June 15, 1997
June 15, 1997
June 18, 1997
2.481.1 - 2.481.7
Using Portfolios to Assess Student Writing
Barbara M. Olds Colorado School of Mines
Portfolios as a qualitative assessment tool are nothing new—art, architecture, and writing students, for example, have long used portfolios to showcase and evaluate their work. However, portfolios have become increasingly popular over the past few years; they are now used to assess everything from student outcomes to faculty accomplishments. In this paper I focus on the use of portfolios for feedback to individual students in writing or writing-intensive classes such as engineering design. I briefly outline the most common ways in which portfolios are used in such classes, discuss some of their advantages and disadvantages, and conclude with some suggestions for those considering using portfolios to assess writing. When appropriate, I include some of my own experiences using portfolios in classes ranging from introductory writing-intensive courses in the humanities and social sciences to senior-level engineering design. Currently I am working with faculty from across campus at the Colorado School of Mines to design a four-year longitudinal portfolio assessment for students in our McBride Honors Program.
What Is a Writing Portfolio?
A portfolio is usually defined as a collection of writing by an individual student. The writing included in a portfolio may be selected by the student or assigned by the teacher; it may cover an entire college career or a single semester; it may include samples from only one class or from an entire curriculum; it may include peer or student commentary or evaluation, or it may simply include the student’s work. Any of these approaches may be successful if the instructor has a clear purpose for asking students to maintain portfolios and if this purpose is clearly articulated to students. In the best cases, portfolios help students reflect on their growth as writers, help students to interact with peers in the discussion of writing, and help faculty and students to discuss ways in which students may become better writers. In addition, a portfolio may serve as a “performance,” a way of selling potential employers on a student’s versatility, language abilities, and critical thinking skills. On the other hand, a “portfolio” which is only a collection of writing assignments in a folder is likely to be of little worth to either faculty or students, so it is important for faculty to think carefully about the reasons for asking students to keep portfolios before making them a course requirement.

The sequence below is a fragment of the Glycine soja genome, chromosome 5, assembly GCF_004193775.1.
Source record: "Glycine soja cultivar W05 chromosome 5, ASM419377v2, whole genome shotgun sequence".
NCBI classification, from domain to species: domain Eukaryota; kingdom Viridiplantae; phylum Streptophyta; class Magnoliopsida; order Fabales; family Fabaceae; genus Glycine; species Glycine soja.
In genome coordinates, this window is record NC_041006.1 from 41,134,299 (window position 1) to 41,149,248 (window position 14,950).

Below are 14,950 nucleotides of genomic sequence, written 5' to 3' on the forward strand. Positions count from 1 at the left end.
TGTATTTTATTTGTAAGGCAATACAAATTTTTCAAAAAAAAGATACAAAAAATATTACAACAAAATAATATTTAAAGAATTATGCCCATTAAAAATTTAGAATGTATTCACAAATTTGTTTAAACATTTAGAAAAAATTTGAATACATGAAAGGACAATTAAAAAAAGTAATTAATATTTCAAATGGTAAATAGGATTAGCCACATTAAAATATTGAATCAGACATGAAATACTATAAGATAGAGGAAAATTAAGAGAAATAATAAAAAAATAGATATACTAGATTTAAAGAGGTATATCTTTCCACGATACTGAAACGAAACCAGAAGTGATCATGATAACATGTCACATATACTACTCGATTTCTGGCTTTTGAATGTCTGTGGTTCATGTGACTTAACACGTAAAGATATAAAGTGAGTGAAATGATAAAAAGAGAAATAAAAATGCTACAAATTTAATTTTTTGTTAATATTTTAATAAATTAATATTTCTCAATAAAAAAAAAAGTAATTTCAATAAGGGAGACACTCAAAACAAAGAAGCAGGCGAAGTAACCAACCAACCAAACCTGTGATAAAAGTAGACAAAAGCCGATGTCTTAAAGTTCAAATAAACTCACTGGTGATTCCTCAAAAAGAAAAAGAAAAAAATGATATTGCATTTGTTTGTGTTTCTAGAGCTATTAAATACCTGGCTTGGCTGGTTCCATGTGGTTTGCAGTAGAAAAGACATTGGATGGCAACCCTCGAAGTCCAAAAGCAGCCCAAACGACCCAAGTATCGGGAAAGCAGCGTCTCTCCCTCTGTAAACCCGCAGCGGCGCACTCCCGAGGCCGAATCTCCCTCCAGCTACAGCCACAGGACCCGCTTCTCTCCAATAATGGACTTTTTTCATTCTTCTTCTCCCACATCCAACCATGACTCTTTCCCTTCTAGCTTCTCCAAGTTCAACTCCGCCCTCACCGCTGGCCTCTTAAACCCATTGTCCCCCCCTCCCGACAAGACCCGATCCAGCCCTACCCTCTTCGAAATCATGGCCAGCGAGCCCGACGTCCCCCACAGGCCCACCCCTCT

In general, the longer the period of time over which written work is collected, the more growth and change will be obvious. Ideally, students would keep portfolios throughout their undergraduate careers (and perhaps beyond), but they can also be a useful tool in a single course. Considerable help is available to those interested in incorporating portfolios into their classes.
Olds, B. (1997, June), Using Portfolios To Assess Student Writing Paper presented at 1997 Annual Conference, Milwaukee, Wisconsin. 10.18260/1-2--6884
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